First-line treatment for insomnia should not include routine use of antipsychotics, say Canadian psychiatrists
Ottawa, ON, June 2, 2015— The routine use of antipsychotics, like Zyprexa (olanzapine) and Seroquel (quetiapine), should not be used to treat primary insomnia in children, adults or the elderly, say Canadian psychiatrists. This information is part of a series of 13 evidence-based recommendations made by the Canadian Psychiatric Association (CPA) and its working group partners, the Canadian Academy of Child and Adolescent Psychiatry (CACAP) and the Canadian Academy of Geriatric Psychiatry (CAGP), for the Choosing Wisely Canada campaign.
Choosing Wisely Canada (CWC) is a campaign to help physicians and patients engage in conversations about unnecessary tests, treatments and procedures, and to help physicians and patients make smart and effective choices to ensure high-quality care.
“Many antipsychotics have sedative properties and are often prescribed off-label for complaints of insomnia,” says Dr. Chris Wilkes, president of the Canadian Academy of Child Adolescent Psychiatry (CACAP) and member of the CPA Board of Directors. “These drugs carry significant risk of potential side effects, including weight gain and metabolic disorders.”
Instead, the CWC psychiatry working group recommends that a thorough assessment to establish possible behavioural (e.g., poor sleep-wake schedule, use of caffeine and nicotine), emotional (e.g., stress), psychiatric, or physical (e.g., pain, sleep apnea) causes for insomnia be conducted. Nonpharmacological interventions, such as sleep hygiene techniques and behavioural modification, should be the first treatment option offered in most cases. Melatonin, an over-the-counter hormone supplement, may also be used to help regulate sleep-wake cycles.
“If pharmacotherapy is determined to be necessary, one of the approved agents to treat insomnia can be initiated, with an aim to use the lowest effective dose for the shortest period of time, and in conjunction with non-pharmacological strategies” says Dr. Wilkes. “Aggressive pharmacological interventions may offer symptomatic benefit in the short term, but may also lead to numerous potential complications in the long term.”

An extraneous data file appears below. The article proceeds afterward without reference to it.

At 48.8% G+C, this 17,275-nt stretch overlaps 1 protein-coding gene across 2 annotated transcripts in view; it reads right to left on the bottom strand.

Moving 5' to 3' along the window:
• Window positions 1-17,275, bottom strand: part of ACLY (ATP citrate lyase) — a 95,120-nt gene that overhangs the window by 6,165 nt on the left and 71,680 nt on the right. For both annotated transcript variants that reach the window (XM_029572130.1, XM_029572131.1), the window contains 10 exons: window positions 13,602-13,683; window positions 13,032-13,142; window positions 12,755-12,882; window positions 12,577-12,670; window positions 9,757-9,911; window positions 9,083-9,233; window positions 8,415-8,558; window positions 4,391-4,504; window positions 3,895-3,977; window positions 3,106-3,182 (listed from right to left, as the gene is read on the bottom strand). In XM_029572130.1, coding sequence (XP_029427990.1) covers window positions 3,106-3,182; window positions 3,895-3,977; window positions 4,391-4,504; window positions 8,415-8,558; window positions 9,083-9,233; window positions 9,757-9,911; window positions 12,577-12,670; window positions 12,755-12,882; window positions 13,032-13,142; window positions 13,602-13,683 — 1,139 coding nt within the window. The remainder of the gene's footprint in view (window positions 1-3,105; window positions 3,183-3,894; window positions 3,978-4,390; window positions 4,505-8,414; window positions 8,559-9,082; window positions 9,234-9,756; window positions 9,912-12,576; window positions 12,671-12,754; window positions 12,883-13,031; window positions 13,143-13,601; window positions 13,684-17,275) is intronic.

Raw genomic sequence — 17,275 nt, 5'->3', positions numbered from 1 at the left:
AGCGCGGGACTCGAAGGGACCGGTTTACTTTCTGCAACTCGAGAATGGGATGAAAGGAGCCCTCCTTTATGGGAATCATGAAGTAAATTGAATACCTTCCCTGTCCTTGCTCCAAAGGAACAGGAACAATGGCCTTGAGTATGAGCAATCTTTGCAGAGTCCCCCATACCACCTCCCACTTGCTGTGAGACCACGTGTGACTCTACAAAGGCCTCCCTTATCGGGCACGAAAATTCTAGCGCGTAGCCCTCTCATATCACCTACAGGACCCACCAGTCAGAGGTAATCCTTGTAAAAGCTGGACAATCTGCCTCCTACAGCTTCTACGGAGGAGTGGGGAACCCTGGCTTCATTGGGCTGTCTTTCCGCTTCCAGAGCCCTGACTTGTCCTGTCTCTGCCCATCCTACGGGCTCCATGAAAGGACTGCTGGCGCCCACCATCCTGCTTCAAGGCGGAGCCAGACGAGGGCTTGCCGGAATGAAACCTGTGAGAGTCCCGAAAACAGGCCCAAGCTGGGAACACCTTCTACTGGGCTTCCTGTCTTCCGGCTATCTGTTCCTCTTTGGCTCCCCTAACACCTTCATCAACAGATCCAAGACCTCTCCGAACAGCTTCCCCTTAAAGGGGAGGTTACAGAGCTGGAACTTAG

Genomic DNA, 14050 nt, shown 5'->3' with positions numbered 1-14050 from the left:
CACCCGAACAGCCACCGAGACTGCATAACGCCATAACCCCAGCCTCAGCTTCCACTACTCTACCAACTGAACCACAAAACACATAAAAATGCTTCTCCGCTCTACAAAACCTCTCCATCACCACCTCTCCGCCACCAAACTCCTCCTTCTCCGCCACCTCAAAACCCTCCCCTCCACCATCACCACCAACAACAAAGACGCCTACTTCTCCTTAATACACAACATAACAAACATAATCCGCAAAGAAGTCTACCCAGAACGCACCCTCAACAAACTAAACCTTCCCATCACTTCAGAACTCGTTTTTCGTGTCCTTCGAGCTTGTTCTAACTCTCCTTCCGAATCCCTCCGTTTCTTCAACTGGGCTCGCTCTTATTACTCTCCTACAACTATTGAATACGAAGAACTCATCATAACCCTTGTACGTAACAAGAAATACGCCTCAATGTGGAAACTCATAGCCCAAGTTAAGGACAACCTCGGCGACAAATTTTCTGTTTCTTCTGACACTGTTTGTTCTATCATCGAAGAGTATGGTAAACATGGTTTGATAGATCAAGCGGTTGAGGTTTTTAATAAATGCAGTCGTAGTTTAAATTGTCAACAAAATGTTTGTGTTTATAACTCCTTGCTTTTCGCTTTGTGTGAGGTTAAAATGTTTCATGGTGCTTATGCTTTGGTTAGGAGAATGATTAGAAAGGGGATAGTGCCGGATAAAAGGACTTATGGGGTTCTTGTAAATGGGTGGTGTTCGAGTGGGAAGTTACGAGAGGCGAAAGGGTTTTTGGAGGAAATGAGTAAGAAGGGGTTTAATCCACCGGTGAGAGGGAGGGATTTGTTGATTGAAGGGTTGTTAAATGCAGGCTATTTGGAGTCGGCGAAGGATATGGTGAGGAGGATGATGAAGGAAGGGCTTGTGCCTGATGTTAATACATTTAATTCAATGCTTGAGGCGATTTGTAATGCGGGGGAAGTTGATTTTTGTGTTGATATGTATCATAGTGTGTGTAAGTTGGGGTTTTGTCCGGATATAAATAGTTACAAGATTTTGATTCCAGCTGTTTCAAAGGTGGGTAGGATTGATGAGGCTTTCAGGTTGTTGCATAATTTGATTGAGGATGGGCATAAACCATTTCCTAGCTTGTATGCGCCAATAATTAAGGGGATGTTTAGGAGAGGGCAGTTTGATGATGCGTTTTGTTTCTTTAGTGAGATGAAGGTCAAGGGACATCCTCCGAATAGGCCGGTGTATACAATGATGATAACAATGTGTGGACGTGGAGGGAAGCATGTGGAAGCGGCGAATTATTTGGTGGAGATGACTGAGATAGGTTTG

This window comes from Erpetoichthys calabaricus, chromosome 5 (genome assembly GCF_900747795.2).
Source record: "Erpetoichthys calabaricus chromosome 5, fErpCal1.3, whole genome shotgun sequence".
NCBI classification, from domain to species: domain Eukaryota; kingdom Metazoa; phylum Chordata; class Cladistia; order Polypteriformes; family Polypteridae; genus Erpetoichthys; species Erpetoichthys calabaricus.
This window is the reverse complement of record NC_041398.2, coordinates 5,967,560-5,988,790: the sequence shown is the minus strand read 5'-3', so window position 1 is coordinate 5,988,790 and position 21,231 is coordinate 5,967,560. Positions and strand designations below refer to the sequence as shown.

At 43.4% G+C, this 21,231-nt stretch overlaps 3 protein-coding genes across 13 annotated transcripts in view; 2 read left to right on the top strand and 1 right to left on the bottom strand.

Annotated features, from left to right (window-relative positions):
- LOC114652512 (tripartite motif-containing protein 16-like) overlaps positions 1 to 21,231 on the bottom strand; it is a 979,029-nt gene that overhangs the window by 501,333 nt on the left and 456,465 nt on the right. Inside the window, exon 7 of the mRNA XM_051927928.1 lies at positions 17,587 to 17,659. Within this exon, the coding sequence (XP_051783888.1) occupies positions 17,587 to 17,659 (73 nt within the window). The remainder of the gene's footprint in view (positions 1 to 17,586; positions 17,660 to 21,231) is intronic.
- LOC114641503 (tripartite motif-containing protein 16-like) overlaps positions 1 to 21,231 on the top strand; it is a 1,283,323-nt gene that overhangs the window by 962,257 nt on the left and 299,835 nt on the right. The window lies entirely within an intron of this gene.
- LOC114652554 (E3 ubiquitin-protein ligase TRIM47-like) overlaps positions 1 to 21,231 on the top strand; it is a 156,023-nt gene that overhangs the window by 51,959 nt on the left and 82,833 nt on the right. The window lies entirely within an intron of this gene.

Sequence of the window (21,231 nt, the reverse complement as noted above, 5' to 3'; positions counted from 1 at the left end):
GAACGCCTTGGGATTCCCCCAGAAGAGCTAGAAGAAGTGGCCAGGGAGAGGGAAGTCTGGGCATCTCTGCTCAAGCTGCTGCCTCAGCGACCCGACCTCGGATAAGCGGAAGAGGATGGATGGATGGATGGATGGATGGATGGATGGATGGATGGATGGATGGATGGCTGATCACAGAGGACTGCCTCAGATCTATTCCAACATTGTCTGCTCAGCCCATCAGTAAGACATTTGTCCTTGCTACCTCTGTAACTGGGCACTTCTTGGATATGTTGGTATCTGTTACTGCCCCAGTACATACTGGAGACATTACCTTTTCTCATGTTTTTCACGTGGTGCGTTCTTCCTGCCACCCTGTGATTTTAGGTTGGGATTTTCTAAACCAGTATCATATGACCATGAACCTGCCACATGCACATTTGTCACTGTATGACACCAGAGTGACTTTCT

To date, nearly 100 national and provincial medical specialty societies, regional health collaboratives and patient and community partners have joined the conversations about appropriate care. With the release of these new lists, the campaign will have covered more than 150 tests and procedures that the specialty society partners say are overused and inappropriate, and that physicians and patients should discuss.
“Conversations about what care patients truly need is a shared responsibility among all members of the health care team,” says Wendy Levinson, MD, Chair of Choosing Wisely Canada. “The Canadian Psychiatric Association’s Choosing Wisely Canada list will help psychiatrists across the country engage their patients in a dialogue about what care is best for them, and what we can do to reduce waste and overuse in our health care system.”
To learn more about Choosing Wisely Canada and to view the complete lists and additional details about the recommendations and evidence supporting them, visit www.ChoosingWiselyCanada.org.
The Canadian Psychiatric Association is the national voice for Canada’s 4,700 psychiatrists and more than 900 psychiatric residents. Founded in 1951, the CPA is dedicated to promoting an environment that fosters excellence in the provision of clinical care, education and research.
The Canadian Academy of Child and Adolescent Psychiatry is a national organization of child and adolescent psychiatrists and other professionals in Canada, committed to advancing the mental health of children, youth and families through promotion of excellence in care, advocacy, education, research and collaboration with other professionals.
The Canadian Academy of Geriatric Psychiatry is a national organization of psychiatrists dedicated to promoting mental health in the Canadian elderly population through the clinical, educational, research and advocacy activities of its membership. It was founded in 1991, and is recognized as the voice of Geriatric Psychiatry in Canada.
Choosing Wisely Canada is a campaign to help physicians and patients engage in healthy conversations about potentially unnecessary tests, treatments and procedures, and to help physicians and patients make smart and effective choices to ensure high-quality care. It got underway initially in Ontario and has been endorsed by all provincial and territorial medical associations who have established mechanisms to support the adoption of the Choosing Wisely Canada recommendations. It is now a truly national campaign.